Once, long ago, I wanted to know how many files there were on the File Exchange. This number, as it happens, is easily had. Just look at the top right of the file listing and you’ll see it (look where it says “1 – 50 of 14973”, or some similarly large number). Right away I realized this number wasn’t very interesting by itself. What I really wanted to know was this: How big is the File Exchange compared to how big it was yesterday? This information isn’t hard to get either, but it does require some discipline. First you write down today’s number somewhere, and then you have to remember to do the same thing tomorrow. Unfortunately, I’m not very disciplined. And since ultimately what I really wanted was long-running time series, why not automate this process?
Since I’m a MATLAB programmer, I wrote some MATLAB code to pull the number off the web page and store it in a MAT-file. I kicked off MATLAB every night with a scheduled task on my PC, and it would gather and plot the necessary data. This worked well enough, and soon other people were asking me to track things: sales numbers, file sizes, bug counts, headcount numbers. These data sources are all similar in two important respects: they’re slow-moving trends (gathering data once a day is fast enough), and the information is available on a web page somewhere. At that point I realized we had an opportunity to make a simpler and more general service: Trendy.
Trendy is a web service that makes it easy for you to track and plot slow-moving trends. You only need to give us two little chunks of MATLAB code: one to collect the latest data point for a trend you care about, and one to plot the resulting trend. We take care of the rest. We’ll store your data in a safe place and we’ll remember to run your code every night.
Here, for example, is the data I’ve been collecting on the number of files on the File Exchange. It’s hard to make sense of a list of numbers without plotting it. So here is a plot of the same data.
Notice that separating the trend’s data from its plot has some benefits. For one thing, I can do multiple plots of the same data. I might want to plot the rate at which files are coming in (with data smoothing). Or I might want to use linear extrapolation to predict how long until we hit a certain threshold.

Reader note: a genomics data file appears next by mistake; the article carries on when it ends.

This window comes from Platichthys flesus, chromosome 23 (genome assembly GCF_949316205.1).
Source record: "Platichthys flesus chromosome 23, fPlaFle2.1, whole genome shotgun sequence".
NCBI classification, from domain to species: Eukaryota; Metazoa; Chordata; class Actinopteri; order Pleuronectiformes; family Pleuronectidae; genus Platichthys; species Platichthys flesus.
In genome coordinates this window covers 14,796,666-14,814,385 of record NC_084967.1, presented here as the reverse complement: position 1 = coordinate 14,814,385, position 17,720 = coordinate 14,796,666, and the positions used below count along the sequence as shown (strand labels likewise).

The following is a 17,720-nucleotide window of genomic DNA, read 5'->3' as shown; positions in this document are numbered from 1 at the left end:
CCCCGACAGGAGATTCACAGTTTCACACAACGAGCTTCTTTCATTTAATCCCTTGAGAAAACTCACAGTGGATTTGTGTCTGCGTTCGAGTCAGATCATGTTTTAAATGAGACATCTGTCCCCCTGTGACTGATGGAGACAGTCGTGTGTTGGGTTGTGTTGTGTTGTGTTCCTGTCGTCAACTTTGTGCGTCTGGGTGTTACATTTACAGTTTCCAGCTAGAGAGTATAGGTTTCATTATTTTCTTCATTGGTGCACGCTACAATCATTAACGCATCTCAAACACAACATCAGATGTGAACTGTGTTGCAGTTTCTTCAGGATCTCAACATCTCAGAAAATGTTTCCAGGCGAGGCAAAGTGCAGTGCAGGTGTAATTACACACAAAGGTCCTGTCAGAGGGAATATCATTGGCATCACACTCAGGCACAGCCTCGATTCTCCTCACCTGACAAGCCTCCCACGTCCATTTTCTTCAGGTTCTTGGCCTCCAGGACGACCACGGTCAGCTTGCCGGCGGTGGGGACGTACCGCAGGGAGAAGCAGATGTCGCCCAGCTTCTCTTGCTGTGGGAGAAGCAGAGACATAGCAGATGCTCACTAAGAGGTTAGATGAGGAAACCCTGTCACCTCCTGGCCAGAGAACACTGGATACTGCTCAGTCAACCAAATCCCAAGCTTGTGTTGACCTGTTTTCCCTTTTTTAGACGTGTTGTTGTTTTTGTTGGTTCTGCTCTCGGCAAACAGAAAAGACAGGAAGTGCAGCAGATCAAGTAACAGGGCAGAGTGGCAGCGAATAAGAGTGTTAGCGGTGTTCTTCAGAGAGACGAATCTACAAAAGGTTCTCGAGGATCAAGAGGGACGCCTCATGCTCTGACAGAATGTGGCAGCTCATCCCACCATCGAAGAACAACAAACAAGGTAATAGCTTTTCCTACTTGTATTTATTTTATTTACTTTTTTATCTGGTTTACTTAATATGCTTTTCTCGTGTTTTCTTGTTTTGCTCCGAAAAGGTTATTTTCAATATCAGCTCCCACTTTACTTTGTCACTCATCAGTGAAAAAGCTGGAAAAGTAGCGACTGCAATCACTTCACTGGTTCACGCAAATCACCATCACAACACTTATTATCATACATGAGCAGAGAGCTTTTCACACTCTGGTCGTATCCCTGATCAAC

Because everything on Trendy is public, you’re welcome to plot someone else’s data. Teja Muppirala made a cool plot of the number of sushi and ramen restaurants in Tokyo. When I saw Teja’s plot, it occurred to me to plot the ramen-to-sushi index. Noodles are cheaper than fish, so who knows? Maybe this can be used as a leading indicator for the Japanese economy.
Trendy is designed to remove the tedium of data collection, but as a side effect it also give you something else: data transparency. If you see an interesting plot, you can say “Show me the data.” And if you’re still curious, you can say “How did you get that data?” The data source is just a click away.
When you first create a trend, it seems maddeningly slow to fill up with data. But then you forget about it for a few days, and the next then you know, it’s revealing some fascinating patterns. Like the time-lapse movie of a sprouting bean, when you put on your slow eyes, you see things you never noticed before. We’re used to living in a data-rich world. Numbers are good. But for every number you hold in your hand, Edward Tufte is asking “compared to what?” From Premier League football to the solar system and beyond, Trendy helps you make sense of the numbers you care about.
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